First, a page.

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“Jesus is lord, and everything else is bullshit.”

That’s the gospel according to Stanley Hauerwas. It’s a brisk summary of what Paul says in Philippians 3:8-11. Jesus is the end-game and everything else is rubbish (Greek: Σκύβαλον; skubalon; animal feces).

So what Hauerwas says is true, but it’s not the whole gospel truth.

In a 2011 interview with the defunct Greater Than Magazine, Brian McLaren said that the gospel is that the Kingdom of God is at hand and that we can be part of it. He added that God has a dream for the world and that we have an important role to play in keeping that dream from becoming a nightmare.

The Kingdom of God is at hand. We do have a role to play. McLaren’s summary is news, and some of it is even good news. But it’s not The Good News.

In a piece titled “The Radical Gospel of Grace,” Creflo Dollar writes that, “We should never think that the mistake we made is greater than God’s love and grace.” He continues, “Where sin abounds, grace abounds much more, which is the opposite of what religion tells us.”

God’s grace does abound. God’s love is greater than our sin. But while God’s grace and love are indispensable to the gospel, they’re not the gospel on their own.

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None of these examples are meant to discredit or demean their subjects. These folks are a part of our batty Christian family, and they write and say a lot of helpful, challenging things (well, two of them do anyway). The examples are only meant to suggest that the gospel is easy to broaden or flatten or sidestep. We all do it, or at least we have.

Here’s an attempt at a gospel summary: The gospel is the proclamation that Christ was delivered over to death for our sins and was raised to life for our justification. Furthermore, because we have been justified by faith, we have peace with God through our Lord Jesus Christ. And that’s all.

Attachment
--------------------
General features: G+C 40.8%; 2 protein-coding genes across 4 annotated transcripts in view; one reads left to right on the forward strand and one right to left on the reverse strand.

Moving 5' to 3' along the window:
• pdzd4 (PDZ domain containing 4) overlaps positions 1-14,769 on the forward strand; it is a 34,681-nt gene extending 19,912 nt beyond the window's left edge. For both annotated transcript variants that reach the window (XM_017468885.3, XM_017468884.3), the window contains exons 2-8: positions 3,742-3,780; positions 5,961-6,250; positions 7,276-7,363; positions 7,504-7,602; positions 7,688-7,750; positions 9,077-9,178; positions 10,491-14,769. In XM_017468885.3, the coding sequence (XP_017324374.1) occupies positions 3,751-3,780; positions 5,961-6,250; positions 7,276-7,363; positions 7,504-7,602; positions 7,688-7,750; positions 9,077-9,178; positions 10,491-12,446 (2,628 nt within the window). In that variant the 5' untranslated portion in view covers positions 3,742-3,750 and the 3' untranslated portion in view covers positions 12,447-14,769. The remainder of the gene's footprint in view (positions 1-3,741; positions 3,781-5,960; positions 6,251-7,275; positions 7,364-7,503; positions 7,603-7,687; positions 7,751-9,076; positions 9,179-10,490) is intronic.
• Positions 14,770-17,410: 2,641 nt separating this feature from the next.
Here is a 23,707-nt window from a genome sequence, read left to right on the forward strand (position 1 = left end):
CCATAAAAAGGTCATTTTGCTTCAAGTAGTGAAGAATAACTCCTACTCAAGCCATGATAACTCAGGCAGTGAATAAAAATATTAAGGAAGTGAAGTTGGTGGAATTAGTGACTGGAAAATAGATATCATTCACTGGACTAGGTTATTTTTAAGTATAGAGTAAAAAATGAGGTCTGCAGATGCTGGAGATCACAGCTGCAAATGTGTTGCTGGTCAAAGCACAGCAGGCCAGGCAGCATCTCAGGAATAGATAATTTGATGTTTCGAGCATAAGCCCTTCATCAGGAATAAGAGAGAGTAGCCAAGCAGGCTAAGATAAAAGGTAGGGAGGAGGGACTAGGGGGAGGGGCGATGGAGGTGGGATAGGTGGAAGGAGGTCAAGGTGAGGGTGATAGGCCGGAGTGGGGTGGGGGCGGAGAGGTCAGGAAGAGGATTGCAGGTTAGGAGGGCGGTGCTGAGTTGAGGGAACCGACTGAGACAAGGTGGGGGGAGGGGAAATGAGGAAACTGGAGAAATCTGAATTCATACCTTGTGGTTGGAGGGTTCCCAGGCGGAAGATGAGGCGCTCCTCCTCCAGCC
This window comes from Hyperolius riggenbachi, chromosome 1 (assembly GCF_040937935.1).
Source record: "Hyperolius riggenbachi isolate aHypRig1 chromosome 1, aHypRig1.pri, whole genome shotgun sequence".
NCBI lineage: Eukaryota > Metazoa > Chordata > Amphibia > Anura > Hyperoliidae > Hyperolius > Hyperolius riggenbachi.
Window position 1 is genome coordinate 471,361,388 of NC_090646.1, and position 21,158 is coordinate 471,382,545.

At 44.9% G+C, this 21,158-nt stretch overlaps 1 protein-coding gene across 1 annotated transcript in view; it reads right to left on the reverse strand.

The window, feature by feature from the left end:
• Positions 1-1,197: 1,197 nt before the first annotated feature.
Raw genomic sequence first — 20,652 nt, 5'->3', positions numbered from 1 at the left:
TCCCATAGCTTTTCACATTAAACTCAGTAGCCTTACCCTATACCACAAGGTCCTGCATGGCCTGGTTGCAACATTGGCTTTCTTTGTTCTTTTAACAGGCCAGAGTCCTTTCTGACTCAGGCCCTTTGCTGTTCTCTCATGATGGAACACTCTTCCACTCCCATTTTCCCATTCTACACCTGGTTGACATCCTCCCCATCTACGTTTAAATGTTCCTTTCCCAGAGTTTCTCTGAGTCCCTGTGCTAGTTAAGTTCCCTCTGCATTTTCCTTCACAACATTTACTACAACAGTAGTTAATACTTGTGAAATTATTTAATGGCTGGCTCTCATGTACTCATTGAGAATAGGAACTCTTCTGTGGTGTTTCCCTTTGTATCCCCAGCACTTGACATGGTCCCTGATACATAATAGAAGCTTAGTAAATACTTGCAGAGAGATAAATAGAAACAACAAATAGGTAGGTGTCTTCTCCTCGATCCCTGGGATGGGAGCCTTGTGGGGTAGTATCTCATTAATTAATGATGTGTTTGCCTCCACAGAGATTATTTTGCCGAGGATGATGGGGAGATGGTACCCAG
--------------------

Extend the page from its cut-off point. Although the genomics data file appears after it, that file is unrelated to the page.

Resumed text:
The only role we play in the gospel is when God washes our sins away like a parent bathes a helpless baby. There are no moral imperatives. There’s no fine print and there are no hidden clauses. Jesus spilt his blood in our stead – all of us, sinners and traitors – and then rose again, conquering death itself. As a result, we’re forgiven. Full stop.

Our goal by God’s grace should be to get people to reject the gospel. One of our greatest hopes should be that the world storms off in anger after encountering and understanding the gospel.

justifiedPut differently, it would be a glorious day if we preached the unadulterated gospel, such that anyone who rejects it rejects nothing but the real thing. Instead, we’re often putting a counterfeit message or flattened sentiment on offer. When we reduce the gospel to Christ without a cross, glory without gore, jubilee without justification, we are robbing people of the opportunity to accept or reject Christ on his terms.

The whole thing disgusted the late Christopher Hitchens:

“I find something repulsive about the idea of vicarious redemption. I would not throw my numberless sins onto a scapegoat and expect them to pass from me…The whole apparatus of absolution and forgiveness strikes me as positively immoral.”

Citing Thomas Paine, Hitchens went on to say that, while self-sacrifice can be noble, no one may actually bear someone else’s sins as though they were their own. To Hitchens, the idea that Christ knew no sin and yet became sin on our behalf was a scandal. He held that substitution – Christ’s sacrifice in our place for our sins – removes individual responsibility, creates ethical and intellectual laziness, and robs human beings of the punishment or praise due them for their works.

That is a rejection of the gospel. The true gospel. Someone told Christopher that Christ truly swallowed up his sins. Someone told Christopher that, in Christ, those who once robbed or raped or murdered stand before God in the end as though they’d been totally blameless. Christopher stumbled over the suggestion that no one can bring any charge against those whom God has justified.

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For the upright, the gospel offends because God does the work and we don’t, and because we have peace (the preaching of which, they think, leads to lax morality). For others, it offends because Jesus had to die in our place – which means we deserved it – and then there’s all that blood and guts and nudity and death business. For others still – people like Hitchens – it’s because the gospel lets people get away with anything or because it insults our ability to reason ethics without God.

For the Jew and the gentile, male and female, rich and poor, slave and free, you and me: the gospel offends.

If people are going to resist the gospel, then, may it be the gospel alone, and not because sanctimonious, judgmental Christians shun them. If they turn away, may it never be that we push them out by pettiness or abuse, but rather because they simply find the gospel repulsive. May it be because they’re fleeing the naked gospel, and not a gospel clothed in uninteresting platitudes and happiness schemes.

If people are going to reject Christ, may it be the crucified Christ alone.